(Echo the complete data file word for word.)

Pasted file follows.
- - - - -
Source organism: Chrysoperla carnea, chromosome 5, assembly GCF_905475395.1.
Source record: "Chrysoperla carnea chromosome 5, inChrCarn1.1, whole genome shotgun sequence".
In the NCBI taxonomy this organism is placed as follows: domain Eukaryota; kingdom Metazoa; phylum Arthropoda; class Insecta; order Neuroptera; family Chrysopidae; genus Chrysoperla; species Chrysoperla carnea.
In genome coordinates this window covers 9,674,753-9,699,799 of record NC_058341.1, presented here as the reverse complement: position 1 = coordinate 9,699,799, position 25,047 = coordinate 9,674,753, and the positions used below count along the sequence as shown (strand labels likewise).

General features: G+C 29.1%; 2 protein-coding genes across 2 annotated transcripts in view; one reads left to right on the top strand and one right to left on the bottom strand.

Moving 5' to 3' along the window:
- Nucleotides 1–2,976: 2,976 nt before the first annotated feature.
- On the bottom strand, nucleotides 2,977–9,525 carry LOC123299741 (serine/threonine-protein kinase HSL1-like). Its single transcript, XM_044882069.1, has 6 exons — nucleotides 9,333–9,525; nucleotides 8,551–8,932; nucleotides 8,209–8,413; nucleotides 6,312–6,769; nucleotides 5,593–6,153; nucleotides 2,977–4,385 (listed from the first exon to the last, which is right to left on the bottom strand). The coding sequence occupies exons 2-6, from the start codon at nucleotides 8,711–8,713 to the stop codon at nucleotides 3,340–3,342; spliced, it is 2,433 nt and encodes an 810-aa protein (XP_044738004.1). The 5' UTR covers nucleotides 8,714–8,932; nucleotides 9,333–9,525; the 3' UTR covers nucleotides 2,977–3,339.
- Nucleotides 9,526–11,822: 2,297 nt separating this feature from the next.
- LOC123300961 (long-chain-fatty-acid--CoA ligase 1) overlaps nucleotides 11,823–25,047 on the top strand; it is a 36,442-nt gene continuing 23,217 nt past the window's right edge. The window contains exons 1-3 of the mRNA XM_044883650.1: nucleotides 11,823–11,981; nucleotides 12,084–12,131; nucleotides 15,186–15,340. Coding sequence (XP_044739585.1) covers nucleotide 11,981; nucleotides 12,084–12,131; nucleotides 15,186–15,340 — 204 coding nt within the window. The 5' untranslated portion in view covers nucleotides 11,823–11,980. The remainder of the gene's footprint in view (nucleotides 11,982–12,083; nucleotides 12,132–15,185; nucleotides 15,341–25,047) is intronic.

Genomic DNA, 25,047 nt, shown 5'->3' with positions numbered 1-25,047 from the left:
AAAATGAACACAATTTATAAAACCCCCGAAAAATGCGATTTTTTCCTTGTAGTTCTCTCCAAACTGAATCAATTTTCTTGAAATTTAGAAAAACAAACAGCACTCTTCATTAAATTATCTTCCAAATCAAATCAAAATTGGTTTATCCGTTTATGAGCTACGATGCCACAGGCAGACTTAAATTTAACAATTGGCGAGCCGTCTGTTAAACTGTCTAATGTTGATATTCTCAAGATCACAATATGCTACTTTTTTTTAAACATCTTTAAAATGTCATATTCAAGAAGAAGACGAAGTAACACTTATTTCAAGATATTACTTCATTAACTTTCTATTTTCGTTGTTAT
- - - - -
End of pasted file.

Source organism: Chrysoperla carnea, chromosome 5, assembly GCF_905475395.1.
Source record: "Chrysoperla carnea chromosome 5, inChrCarn1.1, whole genome shotgun sequence".
In the NCBI taxonomy this organism is placed as follows: domain Eukaryota; kingdom Metazoa; phylum Arthropoda; class Insecta; order Neuroptera; family Chrysopidae; genus Chrysoperla; species Chrysoperla carnea.
In genome coordinates this window covers 9,674,753-9,699,799 of record NC_058341.1, presented here as the reverse complement: position 1 = coordinate 9,699,799, position 25,047 = coordinate 9,674,753, and the positions used below count along the sequence as shown (strand labels likewise).

General features: G+C 29.1%; 2 protein-coding genes across 2 annotated transcripts in view; one reads left to right on the top strand and one right to left on the bottom strand.

Moving 5' to 3' along the window:
- Nucleotides 1–2,976: 2,976 nt before the first annotated feature.
- On the bottom strand, nucleotides 2,977–9,525 carry LOC123299741 (serine/threonine-protein kinase HSL1-like). Its single transcript, XM_044882069.1, has 6 exons — nucleotides 9,333–9,525; nucleotides 8,551–8,932; nucleotides 8,209–8,413; nucleotides 6,312–6,769; nucleotides 5,593–6,153; nucleotides 2,977–4,385 (listed from the first exon to the last, which is right to left on the bottom strand). The coding sequence occupies exons 2-6, from the start codon at nucleotides 8,711–8,713 to the stop codon at nucleotides 3,340–3,342; spliced, it is 2,433 nt and encodes an 810-aa protein (XP_044738004.1). The 5' UTR covers nucleotides 8,714–8,932; nucleotides 9,333–9,525; the 3' UTR covers nucleotides 2,977–3,339.
- Nucleotides 9,526–11,822: 2,297 nt separating this feature from the next.
- LOC123300961 (long-chain-fatty-acid--CoA ligase 1) overlaps nucleotides 11,823–25,047 on the top strand; it is a 36,442-nt gene continuing 23,217 nt past the window's right edge. The window contains exons 1-3 of the mRNA XM_044883650.1: nucleotides 11,823–11,981; nucleotides 12,084–12,131; nucleotides 15,186–15,340. Coding sequence (XP_044739585.1) covers nucleotide 11,981; nucleotides 12,084–12,131; nucleotides 15,186–15,340 — 204 coding nt within the window. The 5' untranslated portion in view covers nucleotides 11,823–11,980. The remainder of the gene's footprint in view (nucleotides 11,982–12,083; nucleotides 12,132–15,185; nucleotides 15,341–25,047) is intronic.

Genomic DNA, 25,047 nt, shown 5'->3' with positions numbered 1-25,047 from the left:
AAAATGAACACAATTTATAAAACCCCCGAAAAATGCGATTTTTTCCTTGTAGTTCTCTCCAAACTGAATCAATTTTCTTGAAATTTAGAAAAACAAACAGCACTCTTCATTAAATTATCTTCCAAATCAAATCAAAATTGGTTTATCCGTTTATGAGCTACGATGCCACAGGCAGACTTAAATTTAACAATTGGCGAGCCGTCTGTTAAACTGTCTAATGTTGATATTCTCAAGATCACAATATGCTACTTTTTTTTAAACATCTTTAAAATGTCATATTCAAGAAGAAGACGAAGTAACACTTATTTCAAGATATTACTTCATTAACTTTCTATTTTCGTTGTTAT